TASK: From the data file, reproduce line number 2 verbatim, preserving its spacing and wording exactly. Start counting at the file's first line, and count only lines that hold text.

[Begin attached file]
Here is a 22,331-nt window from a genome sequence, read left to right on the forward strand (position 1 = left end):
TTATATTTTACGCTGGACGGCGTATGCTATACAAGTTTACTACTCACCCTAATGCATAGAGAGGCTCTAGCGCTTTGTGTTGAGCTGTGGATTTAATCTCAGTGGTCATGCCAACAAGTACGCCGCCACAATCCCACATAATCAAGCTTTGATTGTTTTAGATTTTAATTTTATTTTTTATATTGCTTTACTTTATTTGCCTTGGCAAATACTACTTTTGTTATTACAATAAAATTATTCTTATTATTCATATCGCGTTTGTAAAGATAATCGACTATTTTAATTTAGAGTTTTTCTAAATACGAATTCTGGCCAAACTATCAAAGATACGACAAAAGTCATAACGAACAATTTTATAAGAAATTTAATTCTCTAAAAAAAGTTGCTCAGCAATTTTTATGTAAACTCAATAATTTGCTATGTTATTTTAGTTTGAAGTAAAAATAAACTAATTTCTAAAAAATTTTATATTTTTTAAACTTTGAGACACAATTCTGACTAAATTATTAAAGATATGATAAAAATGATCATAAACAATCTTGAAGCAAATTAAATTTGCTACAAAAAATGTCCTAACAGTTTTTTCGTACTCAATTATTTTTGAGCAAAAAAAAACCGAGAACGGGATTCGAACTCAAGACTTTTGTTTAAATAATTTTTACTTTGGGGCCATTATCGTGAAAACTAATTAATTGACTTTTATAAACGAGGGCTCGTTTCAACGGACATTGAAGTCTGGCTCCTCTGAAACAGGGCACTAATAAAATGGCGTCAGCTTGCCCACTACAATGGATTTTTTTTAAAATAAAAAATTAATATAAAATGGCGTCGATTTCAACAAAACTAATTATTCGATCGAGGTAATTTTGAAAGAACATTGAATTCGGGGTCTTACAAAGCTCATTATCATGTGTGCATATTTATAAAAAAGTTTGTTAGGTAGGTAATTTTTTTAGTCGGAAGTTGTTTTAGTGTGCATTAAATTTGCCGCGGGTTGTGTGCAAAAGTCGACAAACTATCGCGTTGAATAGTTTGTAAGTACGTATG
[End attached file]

TTATATTTTACGCTGGACGGCGTATGCTATACAAGTTTACTACTCACCCTAATGCATAGAGAGGCTCTAGCGCTTTGTGTTGAGCTGTGGATTTAATCTCAGTGGTCATGCCAACAAGTACGCCGCCACAATCCCACATAATCAAGCTTTGATTGTTTTAGATTTTAATTTTATTTTTTATATTGCTTTACTTTATTTGCCTTGGCAAATACTACTTTTGTTATTACAATAAAATTATTCTTATTATTCATATCGCGTTTGTAAAGATAATCGACTATTTTAATTTAGAGTTTTTCTAAATACGAATTCTGGCCAAACTATCAAAGATACGACAAAAGTCATAACGAACAATTTTATAAGAAATTTAATTCTCTAAAAAAAGTTGCTCAGCAATTTTTATGTAAACTCAATAATTTGCTATGTTATTTTAGTTTGAAGTAAAAATAAACTAATTTCTAAAAAATTTTATATTTTTTAAACTTTGAGACACAATTCTGACTAAATTATTAAAGATATGATAAAAATGATCATAAACAATCTTGAAGCAAATTAAATTTGCTACAAAAAATGTCCTAACAGTTTTTTCGTACTCAATTATTTTTGAGCAAAAAAAAACCGAGAACGGGATTCGAACTCAAGACTTTTGTTTAAATAATTTTTACTTTGGGGCCATTATCGTGAAAACTAATTAATTGACTTTTATAAACGAGGGCTCGTTTCAACGGACATTGAAGTCTGGCTCCTCTGAAACAGGGCACTAATAAAATGGCGTCAGCTTGCCCACTACAATGGATTTTTTTTAAAATAAAAAATTAATATAAAATGGCGTCGATTTCAACAAAACTAATTATTCGATCGAGGTAATTTTGAAAGAACATTGAATTCGGGGTCTTACAAAGCTCATTATCATGTGTGCATATTTATAAAAAAGTTTGTTAGGTAGGTAATTTTTTTAGTCGGAAGTTGTTTTAGTGTGCATTAAATTTGCCGCGGGTTGTGTGCAAAAGTCGACAAACTATCGCGTTGAATAGTTTGTAAGTACGTATG